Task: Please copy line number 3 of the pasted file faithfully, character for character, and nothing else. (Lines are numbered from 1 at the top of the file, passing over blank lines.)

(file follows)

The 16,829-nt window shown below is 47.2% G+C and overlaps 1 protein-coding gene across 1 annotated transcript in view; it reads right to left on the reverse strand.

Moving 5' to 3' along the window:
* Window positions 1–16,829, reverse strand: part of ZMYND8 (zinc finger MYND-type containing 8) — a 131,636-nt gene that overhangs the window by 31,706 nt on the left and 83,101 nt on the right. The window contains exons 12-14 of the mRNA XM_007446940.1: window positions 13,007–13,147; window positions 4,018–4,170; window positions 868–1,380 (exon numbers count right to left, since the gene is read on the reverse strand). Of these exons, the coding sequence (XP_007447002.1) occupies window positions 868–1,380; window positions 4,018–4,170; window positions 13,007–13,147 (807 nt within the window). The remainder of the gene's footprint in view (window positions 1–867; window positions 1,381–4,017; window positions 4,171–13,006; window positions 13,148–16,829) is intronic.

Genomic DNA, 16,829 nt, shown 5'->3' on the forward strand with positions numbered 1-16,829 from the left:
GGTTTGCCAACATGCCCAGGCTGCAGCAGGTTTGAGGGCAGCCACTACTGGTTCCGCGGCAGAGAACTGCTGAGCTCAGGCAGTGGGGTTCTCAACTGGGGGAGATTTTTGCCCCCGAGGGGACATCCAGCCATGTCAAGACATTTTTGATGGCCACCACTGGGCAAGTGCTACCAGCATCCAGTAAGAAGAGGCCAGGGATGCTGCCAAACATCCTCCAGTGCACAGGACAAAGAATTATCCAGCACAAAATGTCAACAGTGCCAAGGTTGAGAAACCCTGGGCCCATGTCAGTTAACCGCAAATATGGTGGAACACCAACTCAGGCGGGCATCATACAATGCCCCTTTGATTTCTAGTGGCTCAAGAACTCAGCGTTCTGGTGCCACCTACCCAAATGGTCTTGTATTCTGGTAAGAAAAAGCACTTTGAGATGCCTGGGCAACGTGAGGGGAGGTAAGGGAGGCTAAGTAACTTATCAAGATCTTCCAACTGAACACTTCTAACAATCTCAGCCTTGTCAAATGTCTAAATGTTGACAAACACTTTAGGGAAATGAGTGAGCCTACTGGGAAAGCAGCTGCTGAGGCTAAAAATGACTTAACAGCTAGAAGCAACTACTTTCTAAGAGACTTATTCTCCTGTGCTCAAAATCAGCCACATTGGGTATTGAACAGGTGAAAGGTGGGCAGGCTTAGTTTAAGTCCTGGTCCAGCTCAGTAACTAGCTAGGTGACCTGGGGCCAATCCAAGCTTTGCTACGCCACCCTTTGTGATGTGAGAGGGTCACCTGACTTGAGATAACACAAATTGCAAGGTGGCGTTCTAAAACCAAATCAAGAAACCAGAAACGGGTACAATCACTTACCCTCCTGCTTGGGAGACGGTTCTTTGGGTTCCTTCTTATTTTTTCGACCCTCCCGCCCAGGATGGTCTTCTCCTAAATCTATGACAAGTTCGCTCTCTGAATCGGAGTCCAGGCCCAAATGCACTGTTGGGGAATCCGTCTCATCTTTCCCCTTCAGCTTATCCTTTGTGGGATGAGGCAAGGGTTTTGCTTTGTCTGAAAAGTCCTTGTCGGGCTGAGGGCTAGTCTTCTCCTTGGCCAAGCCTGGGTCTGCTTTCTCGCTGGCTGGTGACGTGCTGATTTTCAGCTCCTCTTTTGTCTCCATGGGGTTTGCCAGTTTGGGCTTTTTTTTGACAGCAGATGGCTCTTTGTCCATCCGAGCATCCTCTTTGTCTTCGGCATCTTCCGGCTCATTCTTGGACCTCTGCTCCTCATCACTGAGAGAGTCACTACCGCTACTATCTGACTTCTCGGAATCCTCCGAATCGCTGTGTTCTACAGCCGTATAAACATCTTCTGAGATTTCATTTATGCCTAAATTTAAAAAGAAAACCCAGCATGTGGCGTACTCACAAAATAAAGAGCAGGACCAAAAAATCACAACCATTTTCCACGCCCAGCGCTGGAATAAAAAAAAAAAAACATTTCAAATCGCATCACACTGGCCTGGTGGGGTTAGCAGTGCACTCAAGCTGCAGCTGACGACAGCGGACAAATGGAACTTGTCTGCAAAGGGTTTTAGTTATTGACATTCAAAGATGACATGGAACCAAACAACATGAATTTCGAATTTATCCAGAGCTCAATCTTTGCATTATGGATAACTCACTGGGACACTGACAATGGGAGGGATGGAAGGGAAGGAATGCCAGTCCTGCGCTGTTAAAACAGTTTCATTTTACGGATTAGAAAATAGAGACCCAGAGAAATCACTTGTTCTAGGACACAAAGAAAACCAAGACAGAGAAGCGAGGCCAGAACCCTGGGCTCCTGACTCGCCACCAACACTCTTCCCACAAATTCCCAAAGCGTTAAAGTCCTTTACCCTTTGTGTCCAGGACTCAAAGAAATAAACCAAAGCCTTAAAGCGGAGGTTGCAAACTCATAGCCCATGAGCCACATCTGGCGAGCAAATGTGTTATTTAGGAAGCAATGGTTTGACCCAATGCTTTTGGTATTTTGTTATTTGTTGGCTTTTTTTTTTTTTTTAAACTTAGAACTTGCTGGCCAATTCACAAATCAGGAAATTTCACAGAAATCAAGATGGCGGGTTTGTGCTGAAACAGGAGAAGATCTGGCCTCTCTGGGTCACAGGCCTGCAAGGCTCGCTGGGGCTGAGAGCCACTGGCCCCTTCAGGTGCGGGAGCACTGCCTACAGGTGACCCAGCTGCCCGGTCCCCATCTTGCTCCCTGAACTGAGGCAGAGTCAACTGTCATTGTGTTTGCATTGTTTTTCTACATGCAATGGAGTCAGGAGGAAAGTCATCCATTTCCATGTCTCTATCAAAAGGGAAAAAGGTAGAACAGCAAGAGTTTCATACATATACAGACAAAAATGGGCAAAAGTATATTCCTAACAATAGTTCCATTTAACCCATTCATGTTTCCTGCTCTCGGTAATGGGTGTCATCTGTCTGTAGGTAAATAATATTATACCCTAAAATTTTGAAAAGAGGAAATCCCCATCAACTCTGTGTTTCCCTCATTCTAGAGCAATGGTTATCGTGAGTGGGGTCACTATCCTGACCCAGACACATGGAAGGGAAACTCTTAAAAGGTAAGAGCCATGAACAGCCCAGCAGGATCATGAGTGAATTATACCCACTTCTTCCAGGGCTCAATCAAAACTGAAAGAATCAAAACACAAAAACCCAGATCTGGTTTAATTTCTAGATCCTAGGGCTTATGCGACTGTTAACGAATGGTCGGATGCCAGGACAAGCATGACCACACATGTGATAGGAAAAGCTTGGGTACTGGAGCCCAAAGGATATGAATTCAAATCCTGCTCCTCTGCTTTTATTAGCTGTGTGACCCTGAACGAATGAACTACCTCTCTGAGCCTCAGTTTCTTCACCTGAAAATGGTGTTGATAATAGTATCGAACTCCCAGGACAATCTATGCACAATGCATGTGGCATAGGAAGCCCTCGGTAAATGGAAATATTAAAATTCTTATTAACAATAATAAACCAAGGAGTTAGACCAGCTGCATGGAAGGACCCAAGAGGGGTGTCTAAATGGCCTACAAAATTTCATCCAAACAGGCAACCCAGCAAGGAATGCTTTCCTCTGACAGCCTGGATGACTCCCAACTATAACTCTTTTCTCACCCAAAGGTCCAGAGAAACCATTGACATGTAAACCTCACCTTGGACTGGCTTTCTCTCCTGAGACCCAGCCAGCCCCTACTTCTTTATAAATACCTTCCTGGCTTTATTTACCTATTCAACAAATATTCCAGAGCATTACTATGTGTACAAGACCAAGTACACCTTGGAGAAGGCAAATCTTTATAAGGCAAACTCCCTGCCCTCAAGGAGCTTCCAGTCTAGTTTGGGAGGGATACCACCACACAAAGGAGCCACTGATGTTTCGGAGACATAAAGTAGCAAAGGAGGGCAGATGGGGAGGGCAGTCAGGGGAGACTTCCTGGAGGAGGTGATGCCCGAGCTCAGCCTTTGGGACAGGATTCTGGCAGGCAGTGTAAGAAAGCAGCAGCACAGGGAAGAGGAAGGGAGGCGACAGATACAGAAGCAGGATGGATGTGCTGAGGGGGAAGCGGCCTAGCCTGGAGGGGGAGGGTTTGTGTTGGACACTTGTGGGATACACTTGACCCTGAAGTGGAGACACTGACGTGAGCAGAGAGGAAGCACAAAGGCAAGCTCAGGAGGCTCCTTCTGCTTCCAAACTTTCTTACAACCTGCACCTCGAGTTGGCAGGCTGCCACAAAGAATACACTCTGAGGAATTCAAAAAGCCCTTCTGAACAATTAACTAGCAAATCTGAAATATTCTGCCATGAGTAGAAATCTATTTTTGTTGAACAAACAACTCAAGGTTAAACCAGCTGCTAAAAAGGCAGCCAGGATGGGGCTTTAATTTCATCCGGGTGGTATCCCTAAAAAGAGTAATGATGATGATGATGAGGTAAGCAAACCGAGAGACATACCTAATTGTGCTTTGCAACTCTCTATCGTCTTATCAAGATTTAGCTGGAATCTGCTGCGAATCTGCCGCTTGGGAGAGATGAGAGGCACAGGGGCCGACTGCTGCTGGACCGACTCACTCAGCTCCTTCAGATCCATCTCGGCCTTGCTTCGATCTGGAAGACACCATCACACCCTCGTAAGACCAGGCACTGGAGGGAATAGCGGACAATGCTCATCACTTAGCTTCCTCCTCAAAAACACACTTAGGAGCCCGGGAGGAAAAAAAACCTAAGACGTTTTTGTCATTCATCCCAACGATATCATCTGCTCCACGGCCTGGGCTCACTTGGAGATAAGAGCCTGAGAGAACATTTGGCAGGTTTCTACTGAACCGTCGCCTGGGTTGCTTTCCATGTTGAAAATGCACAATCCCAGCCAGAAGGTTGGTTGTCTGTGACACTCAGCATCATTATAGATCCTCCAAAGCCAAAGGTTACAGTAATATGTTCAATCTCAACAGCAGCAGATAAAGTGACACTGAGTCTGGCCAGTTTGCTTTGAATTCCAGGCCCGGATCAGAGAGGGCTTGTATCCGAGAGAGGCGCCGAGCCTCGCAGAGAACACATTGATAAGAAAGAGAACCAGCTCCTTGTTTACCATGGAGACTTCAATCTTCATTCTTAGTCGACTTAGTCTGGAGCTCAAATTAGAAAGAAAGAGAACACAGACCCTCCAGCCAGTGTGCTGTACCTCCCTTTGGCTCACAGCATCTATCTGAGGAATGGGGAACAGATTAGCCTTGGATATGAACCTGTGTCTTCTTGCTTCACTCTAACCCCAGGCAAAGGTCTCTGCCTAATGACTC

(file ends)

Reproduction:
* Window positions 1–16,829, reverse strand: part of ZMYND8 (zinc finger MYND-type containing 8) — a 131,636-nt gene that overhangs the window by 31,706 nt on the left and 83,101 nt on the right. The window contains exons 12-14 of the mRNA XM_007446940.1: window positions 13,007–13,147; window positions 4,018–4,170; window positions 868–1,380 (exon numbers count right to left, since the gene is read on the reverse strand). Of these exons, the coding sequence (XP_007447002.1) occupies window positions 868–1,380; window positions 4,018–4,170; window positions 13,007–13,147 (807 nt within the window). The remainder of the gene's footprint in view (window positions 1–867; window positions 1,381–4,017; window positions 4,171–13,006; window positions 13,148–16,829) is intronic.